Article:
You should also hear the sonar clicking very rapidly (10hz) whenever power is applied if you do not hear this then it’s possible that the sonar is defective or is not being powered for some reason.

Tuning the gain

If when flying you find that your copter bobs up and down it is possible that the default SONAR_GAIN is too high for your copter. Go to the mission planner’s Config/Tuning > Full Parameter List and reduce the SONAR_GAIN parameter from its default of 0.2 to 0.1 or even 0.05 and press “Write Params”.

Sonar Maximum Altitude

  • When enabled Sonar is used as the means of determining altitude below Sonar Maximum Altitude, above that the barometer is used.

  • Sonar Maximum Altitude is calculated as 60 percent of the factory specified maximum Sonar range for the Sonar type selected.

  • Sonar is used for determining altitude only when the Sonar itself is detecting the ground and is below its Sonar Maximum Altitude.

    • XL-EZ4 or XL-EZ0 have a Maximum range of 7.65 meters and a Sonar Maximum Altitude of 4.59 meters.

    • XL-EZLO have a Maximum range of 10.68 meters and a Sonar Maximum Altitude = 6.4 meters.

    • HRLV-EZ4 or HRLV-EZ0 with Maximum range of 5 meters and a Sonar Maximum Altitude of 3 meters.

    • LV-EZ4 or LV-EZ0 have a Maximum range of 6.45 meters and a Sonar Maximum Altitude = 3.87 meters.

  • If the Sonar gets an unreliable return below the Sonar Maximum Altitude, it is ignored and the Barometer altitude is used.

Cold weather performance

The MaxBotix XL-EZ0 sonar (and other variations of their indoor sonar) may not function for about 10 minutes after an extreme drop in temperature (i.e. a drop from a warm 27C/80F house to the chilly 10C/50F outdoors) because of condensation building up on the sensor.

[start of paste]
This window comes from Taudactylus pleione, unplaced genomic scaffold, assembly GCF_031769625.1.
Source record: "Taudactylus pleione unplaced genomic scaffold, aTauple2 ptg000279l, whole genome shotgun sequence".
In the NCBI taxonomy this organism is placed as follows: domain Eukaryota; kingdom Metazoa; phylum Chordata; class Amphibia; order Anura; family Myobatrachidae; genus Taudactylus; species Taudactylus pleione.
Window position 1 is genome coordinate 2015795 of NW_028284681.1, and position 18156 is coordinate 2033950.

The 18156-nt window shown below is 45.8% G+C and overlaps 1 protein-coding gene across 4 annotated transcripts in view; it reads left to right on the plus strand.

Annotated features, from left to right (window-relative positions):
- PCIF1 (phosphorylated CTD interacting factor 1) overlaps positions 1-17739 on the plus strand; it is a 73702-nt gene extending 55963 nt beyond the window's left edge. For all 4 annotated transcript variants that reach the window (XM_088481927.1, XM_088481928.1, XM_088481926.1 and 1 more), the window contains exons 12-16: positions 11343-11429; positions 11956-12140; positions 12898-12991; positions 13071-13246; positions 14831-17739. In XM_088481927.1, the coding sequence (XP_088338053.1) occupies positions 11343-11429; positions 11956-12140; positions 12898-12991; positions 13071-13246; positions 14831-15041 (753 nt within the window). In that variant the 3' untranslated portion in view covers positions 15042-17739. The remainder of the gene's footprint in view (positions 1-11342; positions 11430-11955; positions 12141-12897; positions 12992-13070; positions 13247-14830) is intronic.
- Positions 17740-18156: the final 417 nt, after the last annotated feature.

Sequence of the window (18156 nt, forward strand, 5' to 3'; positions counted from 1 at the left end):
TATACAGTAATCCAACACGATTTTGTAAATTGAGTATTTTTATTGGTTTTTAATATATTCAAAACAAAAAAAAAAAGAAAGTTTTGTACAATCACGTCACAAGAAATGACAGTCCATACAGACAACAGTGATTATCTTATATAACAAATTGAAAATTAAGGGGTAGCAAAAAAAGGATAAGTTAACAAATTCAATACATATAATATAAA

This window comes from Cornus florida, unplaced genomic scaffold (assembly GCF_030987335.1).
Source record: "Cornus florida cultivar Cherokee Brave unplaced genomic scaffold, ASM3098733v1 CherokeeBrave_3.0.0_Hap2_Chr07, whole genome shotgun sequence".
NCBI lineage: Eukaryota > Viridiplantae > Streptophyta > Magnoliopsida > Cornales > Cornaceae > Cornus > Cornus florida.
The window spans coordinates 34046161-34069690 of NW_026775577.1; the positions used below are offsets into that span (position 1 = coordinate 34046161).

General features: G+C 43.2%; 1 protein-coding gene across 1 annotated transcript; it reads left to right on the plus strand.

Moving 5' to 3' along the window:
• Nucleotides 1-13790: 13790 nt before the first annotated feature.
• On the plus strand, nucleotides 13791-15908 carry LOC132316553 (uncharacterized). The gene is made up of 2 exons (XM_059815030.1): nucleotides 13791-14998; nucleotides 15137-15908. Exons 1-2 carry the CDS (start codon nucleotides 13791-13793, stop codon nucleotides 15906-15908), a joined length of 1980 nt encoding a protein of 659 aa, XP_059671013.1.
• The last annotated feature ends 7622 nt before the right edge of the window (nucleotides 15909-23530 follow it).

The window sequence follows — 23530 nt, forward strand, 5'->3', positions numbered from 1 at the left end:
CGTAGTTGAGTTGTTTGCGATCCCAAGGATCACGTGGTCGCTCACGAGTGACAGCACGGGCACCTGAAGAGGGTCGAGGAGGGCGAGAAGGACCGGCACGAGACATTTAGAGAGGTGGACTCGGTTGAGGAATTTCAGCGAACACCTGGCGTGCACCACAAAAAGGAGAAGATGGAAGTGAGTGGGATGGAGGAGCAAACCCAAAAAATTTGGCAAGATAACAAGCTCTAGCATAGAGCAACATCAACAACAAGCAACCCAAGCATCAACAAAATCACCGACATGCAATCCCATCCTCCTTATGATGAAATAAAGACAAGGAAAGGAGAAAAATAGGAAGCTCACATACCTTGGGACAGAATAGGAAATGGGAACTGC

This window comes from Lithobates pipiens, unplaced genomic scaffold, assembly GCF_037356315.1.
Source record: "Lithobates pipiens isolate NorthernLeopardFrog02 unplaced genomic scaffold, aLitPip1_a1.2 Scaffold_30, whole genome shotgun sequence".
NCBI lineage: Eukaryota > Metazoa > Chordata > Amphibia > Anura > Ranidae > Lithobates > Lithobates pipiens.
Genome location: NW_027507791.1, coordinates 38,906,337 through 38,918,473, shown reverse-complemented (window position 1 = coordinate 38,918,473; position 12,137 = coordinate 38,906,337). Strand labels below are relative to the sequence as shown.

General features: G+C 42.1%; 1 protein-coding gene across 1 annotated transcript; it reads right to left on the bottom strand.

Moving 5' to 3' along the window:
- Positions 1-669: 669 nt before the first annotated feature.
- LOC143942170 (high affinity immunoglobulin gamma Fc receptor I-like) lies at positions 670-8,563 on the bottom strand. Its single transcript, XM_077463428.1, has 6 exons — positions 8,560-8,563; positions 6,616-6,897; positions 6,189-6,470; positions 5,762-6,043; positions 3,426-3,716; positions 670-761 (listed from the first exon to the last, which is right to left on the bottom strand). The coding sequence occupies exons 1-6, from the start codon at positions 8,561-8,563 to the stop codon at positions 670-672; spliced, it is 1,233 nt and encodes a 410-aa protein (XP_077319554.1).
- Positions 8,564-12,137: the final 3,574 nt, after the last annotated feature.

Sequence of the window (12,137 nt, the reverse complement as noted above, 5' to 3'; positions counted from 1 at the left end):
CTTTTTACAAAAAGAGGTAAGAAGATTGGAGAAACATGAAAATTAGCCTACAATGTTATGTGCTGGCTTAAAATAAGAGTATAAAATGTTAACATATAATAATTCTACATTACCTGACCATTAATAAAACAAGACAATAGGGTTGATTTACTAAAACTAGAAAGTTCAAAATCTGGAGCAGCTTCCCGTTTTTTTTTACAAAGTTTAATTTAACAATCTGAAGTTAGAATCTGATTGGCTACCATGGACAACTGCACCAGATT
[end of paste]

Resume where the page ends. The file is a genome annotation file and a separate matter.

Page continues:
This post includes one member’s (Geir Engebakken) solution (initially suggested by the developer Olivier ADLER) involving attaching 4x10Ohm resistors to the base of the sonar powered from a 5V source.

Other Potential Causes of Sonar Noise

If you are having problems with excessive noise on your sonar as shown in the dataflash log below (sonar is in red, baro is in green)


There are a number of possible causes which should be investigated:

Sonar is susceptible to “noise” from a variety of sources and several “fixes” may be required to achieve adequate performance.

  • Electrical noise caused by ESCs, Servos, or switching BEC’s on the same circuit as the Sonar.

    • The RC filter and use of shielded cable as described above are usually sufficient.

  • EMF radiation from motors, motor wires, ESC’s or Xbee.

    • Sonar is especially susceptible to AC EMF noise generated by the ESCs and ESC to motor wiring.

    • This can be greatly reduced by wrapping the nearby ESCs and their motor wiring in aluminum (gutter) tape.

  • Acoustic noise from propellers, prop wash and turbulence.

    • It is very important to keep the Sonar out of direct prop wash or turbulence.

    • Balancing propellers (and motors) can help.

    • Mounting the sonar sensor inside a small can or tube thinly lined with foam can greatly reduce unwanted exterior acoustic noise.

    • Wrap Sonar module board and components in rubber or foam tape to reduce transferred acoustic noise.

  • Vibration from motors, props, etc.

    • Sonar is very subject to frame transmitted vibration.

    • Mounting the Sonar module on double sided foam or Gel tape will pretty much eliminate this noise source.

  • The MB 1240 series is the only Sonar considered suitable for multicopter use by the manufacturer - Maxbotix.


Please read this tutorial for a comprehensive review: Interfacing an Ultrasonic Sensor with a Pixhawk or ArduPilot Mega.